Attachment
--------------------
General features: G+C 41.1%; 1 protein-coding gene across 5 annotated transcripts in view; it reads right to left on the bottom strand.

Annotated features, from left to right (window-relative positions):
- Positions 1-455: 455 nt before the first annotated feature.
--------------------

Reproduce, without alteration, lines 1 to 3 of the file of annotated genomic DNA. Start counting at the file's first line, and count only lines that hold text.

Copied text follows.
General features: G+C 41.1%; 1 protein-coding gene across 5 annotated transcripts in view; it reads right to left on the bottom strand.

Annotated features, from left to right (window-relative positions):
- Positions 1-455: 455 nt before the first annotated feature.